"Content is king" has been one of the most cliched marketing taglines for China's new media, which, ironically, are not permitted to generate their own original news reporting on the ground in China, according to legislation.
Private digital media companies are not allowed to hire journalists in China or publish unique stories that come from domestic reporting. Instead, they can only aggregate news stories from non-digital Chinese media and state-owned digital outlets such as Xinhuanet.com and People.cn.
To learn more about how content gets created, CNBC spoke via WeChat messenger with a web editor employed by a Chinese digital media organization.
"For new media platforms, only good stories and in-depth analytical articles can attract viewers, but we are very much troubled by not being able to get the media license for original reporting," she said.
That editor, whose role includes writing Chinese summaries of foreign media stories, requested to remain anonymous out of concern for her career. Her employer, a financial news website, gets more than 15 million monthly active users.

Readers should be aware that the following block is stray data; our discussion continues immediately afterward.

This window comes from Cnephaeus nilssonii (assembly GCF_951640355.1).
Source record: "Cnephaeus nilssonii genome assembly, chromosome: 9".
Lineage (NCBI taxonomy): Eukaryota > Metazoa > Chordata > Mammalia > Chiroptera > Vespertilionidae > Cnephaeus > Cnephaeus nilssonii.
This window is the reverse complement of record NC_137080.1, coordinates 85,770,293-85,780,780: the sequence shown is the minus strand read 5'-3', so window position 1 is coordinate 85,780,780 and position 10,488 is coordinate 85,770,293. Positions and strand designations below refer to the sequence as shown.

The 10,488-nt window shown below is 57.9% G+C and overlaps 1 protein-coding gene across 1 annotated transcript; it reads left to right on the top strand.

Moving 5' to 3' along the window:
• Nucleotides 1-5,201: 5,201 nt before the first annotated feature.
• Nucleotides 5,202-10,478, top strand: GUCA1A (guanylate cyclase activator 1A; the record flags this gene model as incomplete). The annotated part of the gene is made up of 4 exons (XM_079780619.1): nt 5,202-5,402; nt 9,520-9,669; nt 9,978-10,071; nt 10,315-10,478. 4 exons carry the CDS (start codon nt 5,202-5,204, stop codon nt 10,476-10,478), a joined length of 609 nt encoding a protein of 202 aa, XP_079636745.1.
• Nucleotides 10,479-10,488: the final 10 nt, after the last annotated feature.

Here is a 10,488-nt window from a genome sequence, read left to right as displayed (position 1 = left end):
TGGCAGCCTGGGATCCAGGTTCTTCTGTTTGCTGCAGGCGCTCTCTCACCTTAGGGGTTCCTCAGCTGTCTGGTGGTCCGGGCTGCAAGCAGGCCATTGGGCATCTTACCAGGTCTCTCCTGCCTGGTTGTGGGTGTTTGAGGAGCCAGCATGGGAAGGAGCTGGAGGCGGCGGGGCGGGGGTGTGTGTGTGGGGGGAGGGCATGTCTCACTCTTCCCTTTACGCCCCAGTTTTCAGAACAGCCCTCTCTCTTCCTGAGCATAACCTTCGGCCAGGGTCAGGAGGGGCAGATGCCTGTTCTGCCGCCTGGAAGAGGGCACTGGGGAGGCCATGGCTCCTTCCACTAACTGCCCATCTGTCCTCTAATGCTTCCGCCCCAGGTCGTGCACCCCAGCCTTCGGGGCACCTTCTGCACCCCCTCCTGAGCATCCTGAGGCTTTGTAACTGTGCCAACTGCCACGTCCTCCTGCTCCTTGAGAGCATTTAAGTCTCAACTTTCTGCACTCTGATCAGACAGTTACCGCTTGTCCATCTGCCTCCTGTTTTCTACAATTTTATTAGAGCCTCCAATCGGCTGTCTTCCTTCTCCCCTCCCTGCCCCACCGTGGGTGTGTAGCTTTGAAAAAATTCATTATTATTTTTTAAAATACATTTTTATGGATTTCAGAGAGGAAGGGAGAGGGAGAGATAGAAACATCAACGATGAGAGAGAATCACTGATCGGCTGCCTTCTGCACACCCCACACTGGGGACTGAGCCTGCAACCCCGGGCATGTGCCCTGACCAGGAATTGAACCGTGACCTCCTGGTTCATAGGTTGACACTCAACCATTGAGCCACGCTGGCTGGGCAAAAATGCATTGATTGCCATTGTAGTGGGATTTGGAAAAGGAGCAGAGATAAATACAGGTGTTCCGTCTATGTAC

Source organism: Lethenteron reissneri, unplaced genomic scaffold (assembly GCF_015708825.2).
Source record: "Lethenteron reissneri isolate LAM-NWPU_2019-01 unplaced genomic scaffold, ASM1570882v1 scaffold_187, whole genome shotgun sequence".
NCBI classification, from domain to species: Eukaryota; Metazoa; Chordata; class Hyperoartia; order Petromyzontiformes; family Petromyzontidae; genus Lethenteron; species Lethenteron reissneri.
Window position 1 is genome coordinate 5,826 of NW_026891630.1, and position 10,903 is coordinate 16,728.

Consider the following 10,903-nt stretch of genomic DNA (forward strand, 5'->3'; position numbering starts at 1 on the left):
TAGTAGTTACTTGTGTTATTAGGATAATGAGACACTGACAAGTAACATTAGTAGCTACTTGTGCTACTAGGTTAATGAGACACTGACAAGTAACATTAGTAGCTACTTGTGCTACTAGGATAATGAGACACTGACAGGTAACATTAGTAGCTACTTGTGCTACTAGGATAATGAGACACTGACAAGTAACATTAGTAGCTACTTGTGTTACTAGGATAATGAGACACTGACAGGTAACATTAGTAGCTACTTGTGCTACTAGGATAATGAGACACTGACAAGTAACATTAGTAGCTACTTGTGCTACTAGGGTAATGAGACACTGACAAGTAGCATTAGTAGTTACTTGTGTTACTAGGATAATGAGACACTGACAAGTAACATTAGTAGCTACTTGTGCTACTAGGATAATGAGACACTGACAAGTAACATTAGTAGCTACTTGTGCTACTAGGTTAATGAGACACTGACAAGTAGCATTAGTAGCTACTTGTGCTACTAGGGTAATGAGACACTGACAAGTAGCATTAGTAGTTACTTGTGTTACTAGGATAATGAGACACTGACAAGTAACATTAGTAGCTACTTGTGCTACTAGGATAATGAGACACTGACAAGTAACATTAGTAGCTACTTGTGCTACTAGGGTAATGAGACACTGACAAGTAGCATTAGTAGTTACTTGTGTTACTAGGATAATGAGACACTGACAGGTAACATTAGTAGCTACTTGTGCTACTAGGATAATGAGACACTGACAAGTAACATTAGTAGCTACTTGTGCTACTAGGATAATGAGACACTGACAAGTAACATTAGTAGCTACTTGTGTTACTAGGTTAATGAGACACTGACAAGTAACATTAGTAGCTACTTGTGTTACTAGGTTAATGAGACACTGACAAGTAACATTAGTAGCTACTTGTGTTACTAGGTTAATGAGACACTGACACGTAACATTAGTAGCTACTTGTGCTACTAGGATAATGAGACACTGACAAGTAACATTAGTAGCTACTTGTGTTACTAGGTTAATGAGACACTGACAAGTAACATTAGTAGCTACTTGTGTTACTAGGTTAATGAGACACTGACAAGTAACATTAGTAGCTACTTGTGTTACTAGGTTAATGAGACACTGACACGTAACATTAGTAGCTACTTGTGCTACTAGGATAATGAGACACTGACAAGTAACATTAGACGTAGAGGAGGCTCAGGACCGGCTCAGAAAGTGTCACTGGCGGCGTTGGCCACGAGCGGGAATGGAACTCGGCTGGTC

Craving web traffic and the advertising dollars that follow, that website, like many of its peers in China, aggregates its stories by translating content from various western news sources, including CNBC, Bloomberg, Business Insider and TechCrunch, the editor said.
"It's not only us. Other Chinese websites are doing the same thing," said the financial site's employee, who publishes about four articles every day by her estimate. "We thought translating articles would be OK, because we mentioned the name of the original source. We don't mean to violate Western media's copyrights."
That sentiment was echoed by Shao, the intellectual property lawyer, who suggested that most Chinese plagiarism is due to ignorance of the law rather than disregard for it.
"Lacking of clear journalism guidance and awareness of intellectual property laws are two main reasons," Shao told CNBC. "There's massive demand for information in China at this information explosion era — and punishment for plagiarism could be negligible."
Current Chinese laws, he added, are relatively lenient toward online plagiarism — with a maximum compensation of 500,000 yuan (about $76,700) for lawsuits.
Changes to the industry, however, may be on the horizon.